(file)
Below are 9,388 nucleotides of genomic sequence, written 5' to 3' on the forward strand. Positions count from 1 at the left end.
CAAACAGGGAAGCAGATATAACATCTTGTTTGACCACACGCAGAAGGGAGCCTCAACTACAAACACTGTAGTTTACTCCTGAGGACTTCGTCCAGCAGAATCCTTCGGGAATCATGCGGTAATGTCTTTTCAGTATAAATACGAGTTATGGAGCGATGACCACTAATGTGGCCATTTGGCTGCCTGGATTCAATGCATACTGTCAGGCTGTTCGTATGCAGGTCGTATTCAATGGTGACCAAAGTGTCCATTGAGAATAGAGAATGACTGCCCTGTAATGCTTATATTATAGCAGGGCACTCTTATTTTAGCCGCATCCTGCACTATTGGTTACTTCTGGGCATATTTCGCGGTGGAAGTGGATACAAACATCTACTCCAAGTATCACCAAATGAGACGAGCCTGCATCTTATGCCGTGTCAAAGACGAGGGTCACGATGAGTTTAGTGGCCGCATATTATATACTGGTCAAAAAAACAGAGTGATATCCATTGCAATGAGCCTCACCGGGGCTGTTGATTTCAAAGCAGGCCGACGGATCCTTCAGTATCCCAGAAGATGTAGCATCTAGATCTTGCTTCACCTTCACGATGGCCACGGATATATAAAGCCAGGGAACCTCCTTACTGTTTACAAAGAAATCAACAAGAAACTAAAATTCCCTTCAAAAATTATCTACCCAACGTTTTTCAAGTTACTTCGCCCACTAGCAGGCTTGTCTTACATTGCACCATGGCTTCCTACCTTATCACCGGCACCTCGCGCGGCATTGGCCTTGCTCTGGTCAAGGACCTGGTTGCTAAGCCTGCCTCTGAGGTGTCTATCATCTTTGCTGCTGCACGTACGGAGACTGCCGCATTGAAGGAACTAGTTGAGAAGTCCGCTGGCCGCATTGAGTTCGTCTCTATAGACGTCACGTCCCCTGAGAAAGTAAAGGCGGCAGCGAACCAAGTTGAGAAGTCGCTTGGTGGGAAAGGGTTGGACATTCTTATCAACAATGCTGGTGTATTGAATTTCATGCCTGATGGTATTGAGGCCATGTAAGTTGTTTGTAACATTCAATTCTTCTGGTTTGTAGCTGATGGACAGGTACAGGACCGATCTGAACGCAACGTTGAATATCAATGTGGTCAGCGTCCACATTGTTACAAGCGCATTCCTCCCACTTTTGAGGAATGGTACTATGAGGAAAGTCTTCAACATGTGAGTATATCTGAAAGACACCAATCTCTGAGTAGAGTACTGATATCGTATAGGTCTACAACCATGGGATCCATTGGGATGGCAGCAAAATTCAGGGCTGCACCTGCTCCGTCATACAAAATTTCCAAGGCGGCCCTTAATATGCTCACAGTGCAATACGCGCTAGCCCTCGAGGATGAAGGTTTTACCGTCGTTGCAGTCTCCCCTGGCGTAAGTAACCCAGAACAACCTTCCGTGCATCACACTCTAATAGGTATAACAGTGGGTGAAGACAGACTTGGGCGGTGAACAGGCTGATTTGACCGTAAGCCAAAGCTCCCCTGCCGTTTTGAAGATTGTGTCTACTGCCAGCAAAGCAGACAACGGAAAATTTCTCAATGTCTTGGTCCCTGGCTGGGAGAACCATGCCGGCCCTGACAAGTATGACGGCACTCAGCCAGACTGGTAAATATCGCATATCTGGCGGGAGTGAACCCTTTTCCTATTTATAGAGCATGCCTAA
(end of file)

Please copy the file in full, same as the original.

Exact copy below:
Below are 9,388 nucleotides of genomic sequence, written 5' to 3' on the forward strand. Positions count from 1 at the left end.
CAAACAGGGAAGCAGATATAACATCTTGTTTGACCACACGCAGAAGGGAGCCTCAACTACAAACACTGTAGTTTACTCCTGAGGACTTCGTCCAGCAGAATCCTTCGGGAATCATGCGGTAATGTCTTTTCAGTATAAATACGAGTTATGGAGCGATGACCACTAATGTGGCCATTTGGCTGCCTGGATTCAATGCATACTGTCAGGCTGTTCGTATGCAGGTCGTATTCAATGGTGACCAAAGTGTCCATTGAGAATAGAGAATGACTGCCCTGTAATGCTTATATTATAGCAGGGCACTCTTATTTTAGCCGCATCCTGCACTATTGGTTACTTCTGGGCATATTTCGCGGTGGAAGTGGATACAAACATCTACTCCAAGTATCACCAAATGAGACGAGCCTGCATCTTATGCCGTGTCAAAGACGAGGGTCACGATGAGTTTAGTGGCCGCATATTATATACTGGTCAAAAAAACAGAGTGATATCCATTGCAATGAGCCTCACCGGGGCTGTTGATTTCAAAGCAGGCCGACGGATCCTTCAGTATCCCAGAAGATGTAGCATCTAGATCTTGCTTCACCTTCACGATGGCCACGGATATATAAAGCCAGGGAACCTCCTTACTGTTTACAAAGAAATCAACAAGAAACTAAAATTCCCTTCAAAAATTATCTACCCAACGTTTTTCAAGTTACTTCGCCCACTAGCAGGCTTGTCTTACATTGCACCATGGCTTCCTACCTTATCACCGGCACCTCGCGCGGCATTGGCCTTGCTCTGGTCAAGGACCTGGTTGCTAAGCCTGCCTCTGAGGTGTCTATCATCTTTGCTGCTGCACGTACGGAGACTGCCGCATTGAAGGAACTAGTTGAGAAGTCCGCTGGCCGCATTGAGTTCGTCTCTATAGACGTCACGTCCCCTGAGAAAGTAAAGGCGGCAGCGAACCAAGTTGAGAAGTCGCTTGGTGGGAAAGGGTTGGACATTCTTATCAACAATGCTGGTGTATTGAATTTCATGCCTGATGGTATTGAGGCCATGTAAGTTGTTTGTAACATTCAATTCTTCTGGTTTGTAGCTGATGGACAGGTACAGGACCGATCTGAACGCAACGTTGAATATCAATGTGGTCAGCGTCCACATTGTTACAAGCGCATTCCTCCCACTTTTGAGGAATGGTACTATGAGGAAAGTCTTCAACATGTGAGTATATCTGAAAGACACCAATCTCTGAGTAGAGTACTGATATCGTATAGGTCTACAACCATGGGATCCATTGGGATGGCAGCAAAATTCAGGGCTGCACCTGCTCCGTCATACAAAATTTCCAAGGCGGCCCTTAATATGCTCACAGTGCAATACGCGCTAGCCCTCGAGGATGAAGGTTTTACCGTCGTTGCAGTCTCCCCTGGCGTAAGTAACCCAGAACAACCTTCCGTGCATCACACTCTAATAGGTATAACAGTGGGTGAAGACAGACTTGGGCGGTGAACAGGCTGATTTGACCGTAAGCCAAAGCTCCCCTGCCGTTTTGAAGATTGTGTCTACTGCCAGCAAAGCAGACAACGGAAAATTTCTCAATGTCTTGGTCCCTGGCTGGGAGAACCATGCCGGCCCTGACAAGTATGACGGCACTCAGCCAGACTGGTAAATATCGCATATCTGGCGGGAGTGAACCCTTTTCCTATTTATAGAGCATGCCTAA